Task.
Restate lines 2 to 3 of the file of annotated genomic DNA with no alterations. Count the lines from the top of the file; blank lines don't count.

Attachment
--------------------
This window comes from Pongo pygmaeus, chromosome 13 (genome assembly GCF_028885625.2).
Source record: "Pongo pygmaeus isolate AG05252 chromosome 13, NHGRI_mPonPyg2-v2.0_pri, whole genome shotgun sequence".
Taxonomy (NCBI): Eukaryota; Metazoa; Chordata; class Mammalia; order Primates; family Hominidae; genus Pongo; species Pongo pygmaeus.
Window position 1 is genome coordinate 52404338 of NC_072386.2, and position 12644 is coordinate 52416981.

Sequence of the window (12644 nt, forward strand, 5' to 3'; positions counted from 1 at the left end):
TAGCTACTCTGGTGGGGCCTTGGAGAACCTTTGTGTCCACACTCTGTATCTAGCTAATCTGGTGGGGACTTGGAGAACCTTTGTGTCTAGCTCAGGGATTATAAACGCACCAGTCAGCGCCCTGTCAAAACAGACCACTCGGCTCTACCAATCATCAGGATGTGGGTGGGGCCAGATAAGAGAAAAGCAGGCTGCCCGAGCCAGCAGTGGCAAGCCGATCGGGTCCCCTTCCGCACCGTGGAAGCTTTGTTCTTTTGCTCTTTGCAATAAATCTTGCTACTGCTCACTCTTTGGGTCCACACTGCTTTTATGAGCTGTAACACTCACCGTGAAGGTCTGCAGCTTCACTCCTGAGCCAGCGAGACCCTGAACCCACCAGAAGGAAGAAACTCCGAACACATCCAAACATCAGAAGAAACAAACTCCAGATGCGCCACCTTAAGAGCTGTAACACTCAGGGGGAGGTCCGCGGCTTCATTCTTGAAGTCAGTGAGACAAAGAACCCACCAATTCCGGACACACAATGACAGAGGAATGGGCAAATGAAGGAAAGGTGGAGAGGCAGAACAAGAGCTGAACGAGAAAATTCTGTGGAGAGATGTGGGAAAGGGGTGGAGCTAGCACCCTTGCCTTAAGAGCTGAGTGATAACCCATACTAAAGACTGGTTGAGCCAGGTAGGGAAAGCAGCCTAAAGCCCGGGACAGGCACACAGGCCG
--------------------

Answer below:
Source record: "Pongo pygmaeus isolate AG05252 chromosome 13, NHGRI_mPonPyg2-v2.0_pri, whole genome shotgun sequence".
Taxonomy (NCBI): Eukaryota; Metazoa; Chordata; class Mammalia; order Primates; family Hominidae; genus Pongo; species Pongo pygmaeus.